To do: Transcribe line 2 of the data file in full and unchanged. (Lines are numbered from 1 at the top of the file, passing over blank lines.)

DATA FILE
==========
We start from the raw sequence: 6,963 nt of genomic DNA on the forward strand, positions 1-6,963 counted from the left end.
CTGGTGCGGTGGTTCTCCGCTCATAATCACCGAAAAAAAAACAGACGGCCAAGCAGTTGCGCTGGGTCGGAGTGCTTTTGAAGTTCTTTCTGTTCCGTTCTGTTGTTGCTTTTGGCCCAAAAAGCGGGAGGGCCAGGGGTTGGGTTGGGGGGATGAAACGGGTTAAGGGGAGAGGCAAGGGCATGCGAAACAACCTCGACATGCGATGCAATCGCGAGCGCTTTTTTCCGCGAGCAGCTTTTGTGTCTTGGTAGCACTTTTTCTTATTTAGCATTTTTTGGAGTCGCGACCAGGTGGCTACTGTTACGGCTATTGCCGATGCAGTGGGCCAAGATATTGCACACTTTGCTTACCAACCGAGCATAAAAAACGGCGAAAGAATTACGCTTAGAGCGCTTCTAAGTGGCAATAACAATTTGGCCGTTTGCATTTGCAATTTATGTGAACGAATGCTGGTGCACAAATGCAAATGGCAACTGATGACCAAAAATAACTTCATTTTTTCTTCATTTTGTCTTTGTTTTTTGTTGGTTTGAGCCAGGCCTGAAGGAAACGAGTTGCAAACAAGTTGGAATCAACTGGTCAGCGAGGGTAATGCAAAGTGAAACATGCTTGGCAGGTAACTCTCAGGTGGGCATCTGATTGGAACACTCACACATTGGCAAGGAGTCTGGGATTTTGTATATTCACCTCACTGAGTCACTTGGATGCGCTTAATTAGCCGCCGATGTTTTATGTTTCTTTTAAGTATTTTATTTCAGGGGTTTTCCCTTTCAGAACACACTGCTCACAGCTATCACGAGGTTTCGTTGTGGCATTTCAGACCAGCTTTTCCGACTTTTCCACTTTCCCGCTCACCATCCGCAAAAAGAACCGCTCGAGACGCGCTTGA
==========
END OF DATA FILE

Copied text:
CTGGTGCGGTGGTTCTCCGCTCATAATCACCGAAAAAAAAACAGACGGCCAAGCAGTTGCGCTGGGTCGGAGTGCTTTTGAAGTTCTTTCTGTTCCGTTCTGTTGTTGCTTTTGGCCCAAAAAGCGGGAGGGCCAGGGGTTGGGTTGGGGGGATGAAACGGGTTAAGGGGAGAGGCAAGGGCATGCGAAACAACCTCGACATGCGATGCAATCGCGAGCGCTTTTTTCCGCGAGCAGCTTTTGTGTCTTGGTAGCACTTTTTCTTATTTAGCATTTTTTGGAGTCGCGACCAGGTGGCTACTGTTACGGCTATTGCCGATGCAGTGGGCCAAGATATTGCACACTTTGCTTACCAACCGAGCATAAAAAACGGCGAAAGAATTACGCTTAGAGCGCTTCTAAGTGGCAATAACAATTTGGCCGTTTGCATTTGCAATTTATGTGAACGAATGCTGGTGCACAAATGCAAATGGCAACTGATGACCAAAAATAACTTCATTTTTTCTTCATTTTGTCTTTGTTTTTTGTTGGTTTGAGCCAGGCCTGAAGGAAACGAGTTGCAAACAAGTTGGAATCAACTGGTCAGCGAGGGTAATGCAAAGTGAAACATGCTTGGCAGGTAACTCTCAGGTGGGCATCTGATTGGAACACTCACACATTGGCAAGGAGTCTGGGATTTTGTATATTCACCTCACTGAGTCACTTGGATGCGCTTAATTAGCCGCCGATGTTTTATGTTTCTTTTAAGTATTTTATTTCAGGGGTTTTCCCTTTCAGAACACACTGCTCACAGCTATCACGAGGTTTCGTTGTGGCATTTCAGACCAGCTTTTCCGACTTTTCCACTTTCCCGCTCACCATCCGCAAAAAGAACCGCTCGAGACGCGCTTGA